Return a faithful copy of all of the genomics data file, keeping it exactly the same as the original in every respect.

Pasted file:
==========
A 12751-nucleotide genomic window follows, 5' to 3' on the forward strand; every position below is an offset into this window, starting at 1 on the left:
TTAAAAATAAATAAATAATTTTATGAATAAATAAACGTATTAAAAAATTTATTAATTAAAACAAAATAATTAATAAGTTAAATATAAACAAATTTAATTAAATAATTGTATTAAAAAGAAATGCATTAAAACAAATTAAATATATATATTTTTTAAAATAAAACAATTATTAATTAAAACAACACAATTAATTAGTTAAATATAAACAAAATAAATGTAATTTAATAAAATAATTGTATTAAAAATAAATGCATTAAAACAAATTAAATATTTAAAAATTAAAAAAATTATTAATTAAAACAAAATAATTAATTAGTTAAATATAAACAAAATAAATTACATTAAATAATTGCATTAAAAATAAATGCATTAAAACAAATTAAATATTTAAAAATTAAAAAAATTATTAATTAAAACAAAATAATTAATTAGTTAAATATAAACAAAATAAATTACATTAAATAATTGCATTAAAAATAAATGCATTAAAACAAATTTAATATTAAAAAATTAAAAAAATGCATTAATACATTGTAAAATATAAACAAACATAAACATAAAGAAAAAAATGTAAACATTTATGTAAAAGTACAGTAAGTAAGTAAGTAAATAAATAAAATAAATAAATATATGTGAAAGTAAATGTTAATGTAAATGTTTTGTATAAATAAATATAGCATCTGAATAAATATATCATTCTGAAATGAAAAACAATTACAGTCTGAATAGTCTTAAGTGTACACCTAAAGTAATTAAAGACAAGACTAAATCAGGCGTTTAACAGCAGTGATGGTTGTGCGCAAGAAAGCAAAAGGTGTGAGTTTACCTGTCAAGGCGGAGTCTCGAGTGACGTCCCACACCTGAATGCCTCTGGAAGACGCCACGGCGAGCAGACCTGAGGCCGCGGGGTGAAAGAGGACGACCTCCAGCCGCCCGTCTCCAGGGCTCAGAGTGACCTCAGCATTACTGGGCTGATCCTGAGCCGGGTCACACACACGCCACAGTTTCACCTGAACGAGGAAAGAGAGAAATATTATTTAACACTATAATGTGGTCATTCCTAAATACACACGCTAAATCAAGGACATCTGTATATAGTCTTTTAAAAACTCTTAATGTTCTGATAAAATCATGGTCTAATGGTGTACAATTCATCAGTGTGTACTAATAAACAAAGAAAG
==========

A 12751-nucleotide genomic window follows, 5' to 3' on the forward strand; every position below is an offset into this window, starting at 1 on the left:
TTAAAAATAAATAAATAATTTTATGAATAAATAAACGTATTAAAAAATTTATTAATTAAAACAAAATAATTAATAAGTTAAATATAAACAAATTTAATTAAATAATTGTATTAAAAAGAAATGCATTAAAACAAATTAAATATATATATTTTTTAAAATAAAACAATTATTAATTAAAACAACACAATTAATTAGTTAAATATAAACAAAATAAATGTAATTTAATAAAATAATTGTATTAAAAATAAATGCATTAAAACAAATTAAATATTTAAAAATTAAAAAAATTATTAATTAAAACAAAATAATTAATTAGTTAAATATAAACAAAATAAATTACATTAAATAATTGCATTAAAAATAAATGCATTAAAACAAATTAAATATTTAAAAATTAAAAAAATTATTAATTAAAACAAAATAATTAATTAGTTAAATATAAACAAAATAAATTACATTAAATAATTGCATTAAAAATAAATGCATTAAAACAAATTTAATATTAAAAAATTAAAAAAATGCATTAATACATTGTAAAATATAAACAAACATAAACATAAAGAAAAAAATGTAAACATTTATGTAAAAGTACAGTAAGTAAGTAAGTAAATAAATAAAATAAATAAATATATGTGAAAGTAAATGTTAATGTAAATGTTTTGTATAAATAAATATAGCATCTGAATAAATATATCATTCTGAAATGAAAAACAATTACAGTCTGAATAGTCTTAAGTGTACACCTAAAGTAATTAAAGACAAGACTAAATCAGGCGTTTAACAGCAGTGATGGTTGTGCGCAAGAAAGCAAAAGGTGTGAGTTTACCTGTCAAGGCGGAGTCTCGAGTGACGTCCCACACCTGAATGCCTCTGGAAGACGCCACGGCGAGCAGACCTGAGGCCGCGGGGTGAAAGAGGACGACCTCCAGCCGCCCGTCTCCAGGGCTCAGAGTGACCTCAGCATTACTGGGCTGATCCTGAGCCGGGTCACACACACGCCACAGTTTCACCTGAACGAGGAAAGAGAGAAATATTATTTAACACTATAATGTGGTCATTCCTAAATACACACGCTAAATCAAGGACATCTGTATATAGTCTTTTAAAAACTCTTAATGTTCTGATAAAATCATGGTCTAATGGTGTACAATTCATCAGTGTGTACTAATAAACAAAGAAAG